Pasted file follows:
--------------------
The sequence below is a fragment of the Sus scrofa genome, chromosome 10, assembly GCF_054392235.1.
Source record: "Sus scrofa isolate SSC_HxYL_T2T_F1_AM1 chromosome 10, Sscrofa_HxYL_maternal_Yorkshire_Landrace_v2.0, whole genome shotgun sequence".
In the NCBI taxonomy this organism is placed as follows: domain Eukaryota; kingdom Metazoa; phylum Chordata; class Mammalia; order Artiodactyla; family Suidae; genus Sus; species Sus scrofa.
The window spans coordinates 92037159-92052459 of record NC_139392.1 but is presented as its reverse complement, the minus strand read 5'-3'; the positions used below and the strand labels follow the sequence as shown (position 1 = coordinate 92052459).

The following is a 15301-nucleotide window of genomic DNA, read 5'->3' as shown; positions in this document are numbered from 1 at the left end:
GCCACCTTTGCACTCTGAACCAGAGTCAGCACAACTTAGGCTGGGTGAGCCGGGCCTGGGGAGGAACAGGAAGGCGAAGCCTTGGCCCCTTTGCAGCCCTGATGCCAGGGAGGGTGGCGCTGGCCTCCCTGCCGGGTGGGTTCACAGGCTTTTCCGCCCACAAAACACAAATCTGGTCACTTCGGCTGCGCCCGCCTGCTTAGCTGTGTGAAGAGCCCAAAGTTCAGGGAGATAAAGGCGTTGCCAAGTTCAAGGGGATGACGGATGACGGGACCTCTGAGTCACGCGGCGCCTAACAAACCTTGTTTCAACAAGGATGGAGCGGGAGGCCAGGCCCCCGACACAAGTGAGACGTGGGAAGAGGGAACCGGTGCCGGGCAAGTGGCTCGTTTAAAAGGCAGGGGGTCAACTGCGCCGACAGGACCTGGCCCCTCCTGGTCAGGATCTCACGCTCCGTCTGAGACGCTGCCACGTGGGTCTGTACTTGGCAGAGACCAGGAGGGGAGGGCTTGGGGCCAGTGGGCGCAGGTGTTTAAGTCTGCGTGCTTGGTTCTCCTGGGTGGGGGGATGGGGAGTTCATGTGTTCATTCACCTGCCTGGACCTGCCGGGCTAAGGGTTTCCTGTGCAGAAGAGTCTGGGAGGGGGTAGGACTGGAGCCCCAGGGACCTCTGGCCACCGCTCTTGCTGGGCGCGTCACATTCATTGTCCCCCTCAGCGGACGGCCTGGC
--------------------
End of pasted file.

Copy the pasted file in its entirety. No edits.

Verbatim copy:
The sequence below is a fragment of the Sus scrofa genome, chromosome 10, assembly GCF_054392235.1.
Source record: "Sus scrofa isolate SSC_HxYL_T2T_F1_AM1 chromosome 10, Sscrofa_HxYL_maternal_Yorkshire_Landrace_v2.0, whole genome shotgun sequence".
In the NCBI taxonomy this organism is placed as follows: domain Eukaryota; kingdom Metazoa; phylum Chordata; class Mammalia; order Artiodactyla; family Suidae; genus Sus; species Sus scrofa.
The window spans coordinates 92037159-92052459 of record NC_139392.1 but is presented as its reverse complement, the minus strand read 5'-3'; the positions used below and the strand labels follow the sequence as shown (position 1 = coordinate 92052459).

The following is a 15301-nucleotide window of genomic DNA, read 5'->3' as shown; positions in this document are numbered from 1 at the left end:
GCCACCTTTGCACTCTGAACCAGAGTCAGCACAACTTAGGCTGGGTGAGCCGGGCCTGGGGAGGAACAGGAAGGCGAAGCCTTGGCCCCTTTGCAGCCCTGATGCCAGGGAGGGTGGCGCTGGCCTCCCTGCCGGGTGGGTTCACAGGCTTTTCCGCCCACAAAACACAAATCTGGTCACTTCGGCTGCGCCCGCCTGCTTAGCTGTGTGAAGAGCCCAAAGTTCAGGGAGATAAAGGCGTTGCCAAGTTCAAGGGGATGACGGATGACGGGACCTCTGAGTCACGCGGCGCCTAACAAACCTTGTTTCAACAAGGATGGAGCGGGAGGCCAGGCCCCCGACACAAGTGAGACGTGGGAAGAGGGAACCGGTGCCGGGCAAGTGGCTCGTTTAAAAGGCAGGGGGTCAACTGCGCCGACAGGACCTGGCCCCTCCTGGTCAGGATCTCACGCTCCGTCTGAGACGCTGCCACGTGGGTCTGTACTTGGCAGAGACCAGGAGGGGAGGGCTTGGGGCCAGTGGGCGCAGGTGTTTAAGTCTGCGTGCTTGGTTCTCCTGGGTGGGGGGATGGGGAGTTCATGTGTTCATTCACCTGCCTGGACCTGCCGGGCTAAGGGTTTCCTGTGCAGAAGAGTCTGGGAGGGGGTAGGACTGGAGCCCCAGGGACCTCTGGCCACCGCTCTTGCTGGGCGCGTCACATTCATTGTCCCCCTCAGCGGACGGCCTGGC